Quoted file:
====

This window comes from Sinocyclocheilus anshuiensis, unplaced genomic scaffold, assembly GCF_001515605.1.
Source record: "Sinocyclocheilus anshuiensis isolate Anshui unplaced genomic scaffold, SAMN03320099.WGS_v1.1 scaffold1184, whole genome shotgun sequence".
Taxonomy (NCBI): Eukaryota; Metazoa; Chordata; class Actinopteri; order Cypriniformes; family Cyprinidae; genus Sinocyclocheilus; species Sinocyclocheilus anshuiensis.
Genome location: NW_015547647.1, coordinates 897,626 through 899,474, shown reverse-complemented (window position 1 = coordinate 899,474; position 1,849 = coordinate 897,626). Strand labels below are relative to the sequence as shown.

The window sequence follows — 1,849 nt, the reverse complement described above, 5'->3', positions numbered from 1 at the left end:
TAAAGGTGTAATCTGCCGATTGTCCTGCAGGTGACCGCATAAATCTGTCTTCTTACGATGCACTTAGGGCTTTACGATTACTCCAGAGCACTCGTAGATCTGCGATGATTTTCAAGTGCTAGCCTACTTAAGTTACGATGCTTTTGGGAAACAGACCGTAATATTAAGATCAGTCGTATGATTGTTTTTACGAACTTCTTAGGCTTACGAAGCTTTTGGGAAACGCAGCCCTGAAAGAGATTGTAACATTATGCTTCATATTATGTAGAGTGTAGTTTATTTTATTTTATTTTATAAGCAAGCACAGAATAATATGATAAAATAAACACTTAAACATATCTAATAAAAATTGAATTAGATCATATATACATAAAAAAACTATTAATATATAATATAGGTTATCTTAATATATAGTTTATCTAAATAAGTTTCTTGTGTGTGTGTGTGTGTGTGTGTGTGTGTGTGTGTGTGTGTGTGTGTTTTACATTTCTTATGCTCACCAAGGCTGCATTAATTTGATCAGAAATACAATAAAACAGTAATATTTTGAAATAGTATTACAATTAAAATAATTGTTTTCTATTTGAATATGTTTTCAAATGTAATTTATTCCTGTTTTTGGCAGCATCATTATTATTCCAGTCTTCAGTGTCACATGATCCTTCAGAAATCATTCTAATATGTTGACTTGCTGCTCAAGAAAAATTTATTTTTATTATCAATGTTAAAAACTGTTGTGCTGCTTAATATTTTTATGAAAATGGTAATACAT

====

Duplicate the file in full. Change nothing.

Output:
This window comes from Sinocyclocheilus anshuiensis, unplaced genomic scaffold, assembly GCF_001515605.1.
Source record: "Sinocyclocheilus anshuiensis isolate Anshui unplaced genomic scaffold, SAMN03320099.WGS_v1.1 scaffold1184, whole genome shotgun sequence".
Taxonomy (NCBI): Eukaryota; Metazoa; Chordata; class Actinopteri; order Cypriniformes; family Cyprinidae; genus Sinocyclocheilus; species Sinocyclocheilus anshuiensis.
Genome location: NW_015547647.1, coordinates 897,626 through 899,474, shown reverse-complemented (window position 1 = coordinate 899,474; position 1,849 = coordinate 897,626). Strand labels below are relative to the sequence as shown.

The window sequence follows — 1,849 nt, the reverse complement described above, 5'->3', positions numbered from 1 at the left end:
TAAAGGTGTAATCTGCCGATTGTCCTGCAGGTGACCGCATAAATCTGTCTTCTTACGATGCACTTAGGGCTTTACGATTACTCCAGAGCACTCGTAGATCTGCGATGATTTTCAAGTGCTAGCCTACTTAAGTTACGATGCTTTTGGGAAACAGACCGTAATATTAAGATCAGTCGTATGATTGTTTTTACGAACTTCTTAGGCTTACGAAGCTTTTGGGAAACGCAGCCCTGAAAGAGATTGTAACATTATGCTTCATATTATGTAGAGTGTAGTTTATTTTATTTTATTTTATAAGCAAGCACAGAATAATATGATAAAATAAACACTTAAACATATCTAATAAAAATTGAATTAGATCATATATACATAAAAAAACTATTAATATATAATATAGGTTATCTTAATATATAGTTTATCTAAATAAGTTTCTTGTGTGTGTGTGTGTGTGTGTGTGTGTGTGTGTGTGTGTGTGTGTGTTTTACATTTCTTATGCTCACCAAGGCTGCATTAATTTGATCAGAAATACAATAAAACAGTAATATTTTGAAATAGTATTACAATTAAAATAATTGTTTTCTATTTGAATATGTTTTCAAATGTAATTTATTCCTGTTTTTGGCAGCATCATTATTATTCCAGTCTTCAGTGTCACATGATCCTTCAGAAATCATTCTAATATGTTGACTTGCTGCTCAAGAAAAATTTATTTTTATTATCAATGTTAAAAACTGTTGTGCTGCTTAATATTTTTATGAAAATGGTAATACAT